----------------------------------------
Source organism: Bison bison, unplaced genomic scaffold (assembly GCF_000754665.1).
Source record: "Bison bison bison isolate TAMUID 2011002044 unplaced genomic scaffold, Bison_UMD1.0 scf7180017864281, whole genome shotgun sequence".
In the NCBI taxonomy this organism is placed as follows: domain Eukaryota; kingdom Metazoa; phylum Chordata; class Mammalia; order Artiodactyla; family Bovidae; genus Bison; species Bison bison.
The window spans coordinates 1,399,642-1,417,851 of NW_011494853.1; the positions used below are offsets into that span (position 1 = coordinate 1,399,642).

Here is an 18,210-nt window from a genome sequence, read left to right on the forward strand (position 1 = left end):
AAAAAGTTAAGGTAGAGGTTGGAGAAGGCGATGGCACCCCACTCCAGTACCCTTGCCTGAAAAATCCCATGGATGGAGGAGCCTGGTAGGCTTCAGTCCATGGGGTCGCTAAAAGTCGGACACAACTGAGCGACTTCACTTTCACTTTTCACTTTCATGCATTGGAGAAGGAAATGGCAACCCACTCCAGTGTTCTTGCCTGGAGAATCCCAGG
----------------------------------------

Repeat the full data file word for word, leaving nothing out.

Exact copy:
Source organism: Bison bison, unplaced genomic scaffold (assembly GCF_000754665.1).
Source record: "Bison bison bison isolate TAMUID 2011002044 unplaced genomic scaffold, Bison_UMD1.0 scf7180017864281, whole genome shotgun sequence".
In the NCBI taxonomy this organism is placed as follows: domain Eukaryota; kingdom Metazoa; phylum Chordata; class Mammalia; order Artiodactyla; family Bovidae; genus Bison; species Bison bison.
The window spans coordinates 1,399,642-1,417,851 of NW_011494853.1; the positions used below are offsets into that span (position 1 = coordinate 1,399,642).

Here is an 18,210-nt window from a genome sequence, read left to right on the forward strand (position 1 = left end):
AAAAAGTTAAGGTAGAGGTTGGAGAAGGCGATGGCACCCCACTCCAGTACCCTTGCCTGAAAAATCCCATGGATGGAGGAGCCTGGTAGGCTTCAGTCCATGGGGTCGCTAAAAGTCGGACACAACTGAGCGACTTCACTTTCACTTTTCACTTTCATGCATTGGAGAAGGAAATGGCAACCCACTCCAGTGTTCTTGCCTGGAGAATCCCAGG